Tuesday, September 9, 2008

Poverty, population, and the ASD

I spend a lot of time talking to moms (and dads) on the playground at my son's school. One thing I love about Muhlenberg Elementary in west Allentown is that most kids walk to school, or are driven by parents, so kids and parents can stay on the playground after school and socialize. It is a true community school. Some days we are there till almost dinner time, unless we have a piano lesson or other activity to attend. We don't have much of a yard, so I am glad my son can run around like a nut for a while, play some ball, or climb on the equipment. Saves some wear and tear on our furniture and walls, plus, kids need exercise.

I don't know the exact numbers, but according to a high ranking PTA official, this year Muhlenberg has over 100 new students. The art teacher has lost her classroom and must go room to room with a cart. (I know what that's like since I did it for many years when I taught art in the ASD). Muhlenberg has two portable classrooms. A teacher has told me that they need more ESL teachers. (English as a second language) The majority of kids in my son's class are Hispanic. I don't know how many need ESL.
If you go to the ASD's website and read the section of the comprehensive plan called "population trends" http://www.allentownsd.org/Facilities/PDF/5_Population.pdf the data does not show a current notable increase in population. This does not make sense. Here is an interesting statistic from the plan. "Between 1990-2000 the general population only grew 1.5%, housing modestly grew 0.7%, but public school enrollments increased 21.5%. " Okay, so we have an increase in students, but not much of an increase in general population or housing. What is going on, and how is the ASD addressing this? How is the city addressing it?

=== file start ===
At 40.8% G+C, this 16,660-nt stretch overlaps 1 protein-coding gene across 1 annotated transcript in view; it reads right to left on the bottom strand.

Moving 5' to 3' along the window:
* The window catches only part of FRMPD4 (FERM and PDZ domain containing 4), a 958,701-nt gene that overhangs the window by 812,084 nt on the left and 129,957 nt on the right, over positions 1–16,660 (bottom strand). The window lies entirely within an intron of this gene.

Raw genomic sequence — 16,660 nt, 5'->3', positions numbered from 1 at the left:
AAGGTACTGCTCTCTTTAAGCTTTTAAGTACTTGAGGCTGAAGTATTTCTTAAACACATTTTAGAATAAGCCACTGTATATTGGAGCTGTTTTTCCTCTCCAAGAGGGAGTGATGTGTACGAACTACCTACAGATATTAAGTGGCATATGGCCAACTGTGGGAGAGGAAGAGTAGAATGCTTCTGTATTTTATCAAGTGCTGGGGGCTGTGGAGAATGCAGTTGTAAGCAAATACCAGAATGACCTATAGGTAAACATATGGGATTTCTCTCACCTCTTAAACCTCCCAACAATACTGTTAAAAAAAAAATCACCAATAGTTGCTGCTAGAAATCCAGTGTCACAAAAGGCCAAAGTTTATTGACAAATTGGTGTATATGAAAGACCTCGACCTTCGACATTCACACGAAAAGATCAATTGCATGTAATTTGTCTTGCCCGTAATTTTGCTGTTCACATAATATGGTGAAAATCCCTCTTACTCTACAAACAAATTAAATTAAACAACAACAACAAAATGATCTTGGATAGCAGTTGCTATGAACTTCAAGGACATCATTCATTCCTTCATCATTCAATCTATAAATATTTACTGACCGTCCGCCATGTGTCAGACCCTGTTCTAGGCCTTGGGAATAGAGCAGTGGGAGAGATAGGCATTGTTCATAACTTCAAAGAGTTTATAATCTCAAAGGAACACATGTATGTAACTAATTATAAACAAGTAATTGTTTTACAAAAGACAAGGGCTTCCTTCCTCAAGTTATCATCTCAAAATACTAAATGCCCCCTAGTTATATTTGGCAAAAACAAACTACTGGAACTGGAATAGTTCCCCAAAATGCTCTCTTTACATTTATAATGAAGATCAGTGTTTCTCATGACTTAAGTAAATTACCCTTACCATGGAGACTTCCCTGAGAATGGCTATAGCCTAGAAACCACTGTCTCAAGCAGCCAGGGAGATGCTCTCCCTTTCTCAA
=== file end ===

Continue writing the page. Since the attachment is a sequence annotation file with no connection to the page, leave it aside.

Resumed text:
Over at the informative Mapping Allentown blog, Squirrel provides maps, charts, and data regarding the population in Allentown. It's interesting to look at the map that shows the percentage of kids receiving free or reduced lunch in the ASD. And this data is from a few years ago. Seems like most families qualify for free or reduced lunch. If you compare Allentown with it's surrounding districts, it is quite shocking. Allentown looks like the poverty epicenter of the area.

In 2000, the poverty rate in the 18101 zip code was 40.2%. In the 18104 zip code only 5.9%. This huge gap between center city and the west end makes it appear like Allentown is divided into two cities, the haves and the have nots. See this chart:
DataPlace Beta: Data Profile for 18104, 18103, 18102 and 18101 (thanks to Squirrel) I am interested in knowing what the center city poverty rate is for 2008. I am sure it is much higher now.

The district is building a new elementary school, so maybe that will alleviate some of the over crowding, and the middle schools are being renovated and expanded to accomodate some of this growth, but I think something must be done about low income housing in Allentown. Row houses should not be allowed to be converted into several apartments.
Poverty and increased student enrollment seem to be the big issues for the ASD and for the city, so what is being done about it? Are city officials and the ASD working together on addressing these important issues?
If you have a child in the ASD I would recommend being an advocate for your child, ask questions, and get involved as a volunteer. Kids come first.